Public Release: 

Engineers Find Potential Health Risks From Water-Saving Shower Nozzles

University of Cincinnati

Cincinnati -- Environmental researchers in the University of Cincinnati College of Engineering have found that the same technology which lowers homeowner's water bills could potentially increase their risk of lung trouble.

Professor Pratim Biswas and his colleagues at the U.S. Environmental Protection Agency will present their findings about water-saving shower nozzles Thursday, Oct. 17 during the annual meeting of the American Association for Aerosol Research in Orlando, Florida. Biswas is also serving as the conference chairman. He said the nozzles do a good job at reducing water consumption, but there is a potential drawback.

"The way these nozzles are designed, the openings are smaller. As a result, the water comes out at a faster velocity, and the spray created is very different," said Biswas.

The makeup of the spray is important, because the size of the water droplets determines whether the spray particles can be inhaled deep into the lungs. The finer the particles, the greater the risk.

The risk can come from a number of factors. Chlorinated water typically contains many "volatile organic compounds" or VOCs. Many VOCs are potentially carcinogenic. The spray can stir up contaminants in the area, such as mildew spores. There is also a risk of contamination from microbes growing inside the water lines and especially inside the shower nozzle itself. The microbes grow in thin layers known as biofilms.

"Sometimes, the nozzles grow biofilms because they're always wet and the water is lukewarm," noted Biswas. "So, when you turn on the shower, the spray comes out and breaks pieces of the biofilm off." If the pieces are small enough to be inhaled, Biswas says there is a real health risk, especially for those with existing breathing problems such as asthma.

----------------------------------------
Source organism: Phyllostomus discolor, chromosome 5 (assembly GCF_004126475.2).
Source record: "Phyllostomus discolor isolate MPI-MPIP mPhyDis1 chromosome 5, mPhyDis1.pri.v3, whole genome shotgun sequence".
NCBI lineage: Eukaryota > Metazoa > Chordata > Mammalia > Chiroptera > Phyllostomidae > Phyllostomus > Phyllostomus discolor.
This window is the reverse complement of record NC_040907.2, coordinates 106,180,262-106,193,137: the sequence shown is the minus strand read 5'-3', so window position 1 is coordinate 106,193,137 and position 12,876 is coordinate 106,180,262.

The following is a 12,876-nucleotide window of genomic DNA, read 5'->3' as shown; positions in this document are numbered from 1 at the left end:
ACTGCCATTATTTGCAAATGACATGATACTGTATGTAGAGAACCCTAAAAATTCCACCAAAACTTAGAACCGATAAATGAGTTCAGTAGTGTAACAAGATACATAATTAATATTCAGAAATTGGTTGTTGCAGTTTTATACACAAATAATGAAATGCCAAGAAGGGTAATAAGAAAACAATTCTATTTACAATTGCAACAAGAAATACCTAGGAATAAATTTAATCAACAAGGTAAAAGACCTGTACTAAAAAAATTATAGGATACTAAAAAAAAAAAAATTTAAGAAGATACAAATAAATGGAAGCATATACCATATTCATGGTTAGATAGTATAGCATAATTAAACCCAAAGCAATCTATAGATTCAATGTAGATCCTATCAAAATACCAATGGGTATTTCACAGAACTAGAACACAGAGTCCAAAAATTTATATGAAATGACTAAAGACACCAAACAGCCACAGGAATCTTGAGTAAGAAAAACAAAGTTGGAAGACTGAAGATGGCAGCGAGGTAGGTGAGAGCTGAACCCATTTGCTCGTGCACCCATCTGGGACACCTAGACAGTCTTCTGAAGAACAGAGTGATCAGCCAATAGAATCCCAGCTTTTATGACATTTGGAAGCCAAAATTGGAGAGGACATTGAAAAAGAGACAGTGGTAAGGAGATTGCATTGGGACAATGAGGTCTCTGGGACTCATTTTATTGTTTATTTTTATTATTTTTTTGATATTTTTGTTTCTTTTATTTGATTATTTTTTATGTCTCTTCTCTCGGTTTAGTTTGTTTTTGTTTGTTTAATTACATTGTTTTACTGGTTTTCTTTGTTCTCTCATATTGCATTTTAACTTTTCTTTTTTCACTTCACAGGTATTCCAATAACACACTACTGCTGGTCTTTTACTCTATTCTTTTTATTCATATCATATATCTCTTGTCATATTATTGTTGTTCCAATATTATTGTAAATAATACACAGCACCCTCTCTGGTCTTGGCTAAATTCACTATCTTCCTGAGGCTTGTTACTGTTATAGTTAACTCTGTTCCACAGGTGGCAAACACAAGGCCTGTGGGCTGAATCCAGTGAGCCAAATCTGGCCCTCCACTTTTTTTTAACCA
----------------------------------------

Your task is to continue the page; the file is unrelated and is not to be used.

Biswas reports that there were significant differences among the three models of shower nozzles tested. One water-saver design produced a large number of inhalable particles. A second water- saver model and a conventional shower head did not. That means there is a good chance that design changes could solve the problem.

The overall goal of the UC-EPA research effort is to identify and reduce the risk from indoor air pollution. "It's not only showers. It's restrooms with toilets. There are a lot of indoor air problems. Buildings are typically closed circulation, so a bathroom down the hall might cause a problem in my office."

The collaborators on the project include University of Cincinnati alumnus Virenda Sethi, John Cicmanec and Robert Clark. All three are with the U.S. EPA's National Risk Management Laboratory in Cincinnati.

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